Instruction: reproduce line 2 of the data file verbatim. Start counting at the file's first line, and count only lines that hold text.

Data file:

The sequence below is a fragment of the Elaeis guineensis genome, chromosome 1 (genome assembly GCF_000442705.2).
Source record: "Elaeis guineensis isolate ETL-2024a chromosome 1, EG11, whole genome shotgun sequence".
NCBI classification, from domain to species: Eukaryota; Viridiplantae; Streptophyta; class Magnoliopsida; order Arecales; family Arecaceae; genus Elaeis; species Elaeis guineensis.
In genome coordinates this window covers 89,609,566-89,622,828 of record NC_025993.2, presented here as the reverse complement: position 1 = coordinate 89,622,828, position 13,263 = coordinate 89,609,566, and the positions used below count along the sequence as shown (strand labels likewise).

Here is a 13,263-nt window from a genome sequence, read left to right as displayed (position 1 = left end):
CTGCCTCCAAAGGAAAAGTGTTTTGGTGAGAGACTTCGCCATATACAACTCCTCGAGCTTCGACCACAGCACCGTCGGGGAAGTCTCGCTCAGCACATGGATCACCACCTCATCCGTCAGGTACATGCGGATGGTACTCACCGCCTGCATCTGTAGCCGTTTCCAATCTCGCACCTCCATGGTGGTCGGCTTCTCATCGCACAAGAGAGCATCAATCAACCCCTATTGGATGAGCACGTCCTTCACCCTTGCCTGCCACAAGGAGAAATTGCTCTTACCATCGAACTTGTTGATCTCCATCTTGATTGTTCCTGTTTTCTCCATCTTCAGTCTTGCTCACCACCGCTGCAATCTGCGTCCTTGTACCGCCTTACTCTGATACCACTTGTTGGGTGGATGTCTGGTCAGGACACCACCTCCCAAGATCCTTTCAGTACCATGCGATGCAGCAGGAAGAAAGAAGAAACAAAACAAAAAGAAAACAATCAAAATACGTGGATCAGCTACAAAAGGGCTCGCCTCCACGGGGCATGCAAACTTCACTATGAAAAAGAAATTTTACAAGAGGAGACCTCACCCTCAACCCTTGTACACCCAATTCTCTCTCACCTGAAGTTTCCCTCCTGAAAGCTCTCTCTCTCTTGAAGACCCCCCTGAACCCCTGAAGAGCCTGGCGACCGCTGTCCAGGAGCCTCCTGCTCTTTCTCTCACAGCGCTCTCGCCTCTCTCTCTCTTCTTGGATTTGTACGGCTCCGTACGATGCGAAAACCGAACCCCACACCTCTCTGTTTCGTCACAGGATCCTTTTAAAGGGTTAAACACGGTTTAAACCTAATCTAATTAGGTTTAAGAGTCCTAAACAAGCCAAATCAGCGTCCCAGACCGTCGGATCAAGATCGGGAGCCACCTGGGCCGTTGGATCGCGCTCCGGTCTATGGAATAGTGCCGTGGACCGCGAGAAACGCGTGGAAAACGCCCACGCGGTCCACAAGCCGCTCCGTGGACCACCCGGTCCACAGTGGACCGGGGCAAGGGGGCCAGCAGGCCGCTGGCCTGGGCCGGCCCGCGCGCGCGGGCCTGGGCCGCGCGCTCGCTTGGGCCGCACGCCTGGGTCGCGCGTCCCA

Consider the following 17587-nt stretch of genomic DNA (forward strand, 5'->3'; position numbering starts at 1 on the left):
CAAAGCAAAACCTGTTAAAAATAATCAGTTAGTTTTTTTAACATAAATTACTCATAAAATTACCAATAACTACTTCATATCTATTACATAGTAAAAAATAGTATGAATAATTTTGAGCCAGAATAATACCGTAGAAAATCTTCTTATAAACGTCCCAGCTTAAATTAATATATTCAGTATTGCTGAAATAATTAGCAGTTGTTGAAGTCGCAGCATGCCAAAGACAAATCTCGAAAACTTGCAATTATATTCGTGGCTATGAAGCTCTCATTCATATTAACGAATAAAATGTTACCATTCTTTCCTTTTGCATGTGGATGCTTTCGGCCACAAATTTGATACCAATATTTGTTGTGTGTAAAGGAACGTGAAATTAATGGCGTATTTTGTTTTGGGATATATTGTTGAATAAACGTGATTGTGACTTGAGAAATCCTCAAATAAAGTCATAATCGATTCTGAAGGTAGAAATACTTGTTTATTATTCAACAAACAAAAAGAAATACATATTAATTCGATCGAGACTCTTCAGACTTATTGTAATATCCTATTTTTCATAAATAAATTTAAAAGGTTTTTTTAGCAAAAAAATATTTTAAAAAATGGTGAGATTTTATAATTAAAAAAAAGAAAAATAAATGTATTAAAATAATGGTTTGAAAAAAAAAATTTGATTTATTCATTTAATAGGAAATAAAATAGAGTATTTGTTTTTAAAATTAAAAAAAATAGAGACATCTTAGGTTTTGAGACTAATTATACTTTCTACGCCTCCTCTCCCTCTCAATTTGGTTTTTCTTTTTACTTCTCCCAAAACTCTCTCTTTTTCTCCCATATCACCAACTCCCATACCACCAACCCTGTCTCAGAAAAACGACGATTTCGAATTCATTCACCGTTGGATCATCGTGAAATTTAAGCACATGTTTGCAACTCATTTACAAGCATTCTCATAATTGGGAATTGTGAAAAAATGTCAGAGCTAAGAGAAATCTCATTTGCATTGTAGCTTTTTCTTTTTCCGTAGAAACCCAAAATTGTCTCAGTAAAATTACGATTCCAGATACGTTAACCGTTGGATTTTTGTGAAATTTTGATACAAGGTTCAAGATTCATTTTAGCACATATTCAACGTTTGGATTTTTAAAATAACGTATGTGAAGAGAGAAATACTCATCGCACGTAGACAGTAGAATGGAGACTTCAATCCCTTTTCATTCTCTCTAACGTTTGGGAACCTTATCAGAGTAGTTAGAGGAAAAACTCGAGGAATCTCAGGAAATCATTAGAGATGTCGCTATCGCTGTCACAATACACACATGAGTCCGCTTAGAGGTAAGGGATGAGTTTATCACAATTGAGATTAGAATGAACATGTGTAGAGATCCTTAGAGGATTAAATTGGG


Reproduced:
Source record: "Elaeis guineensis isolate ETL-2024a chromosome 1, EG11, whole genome shotgun sequence".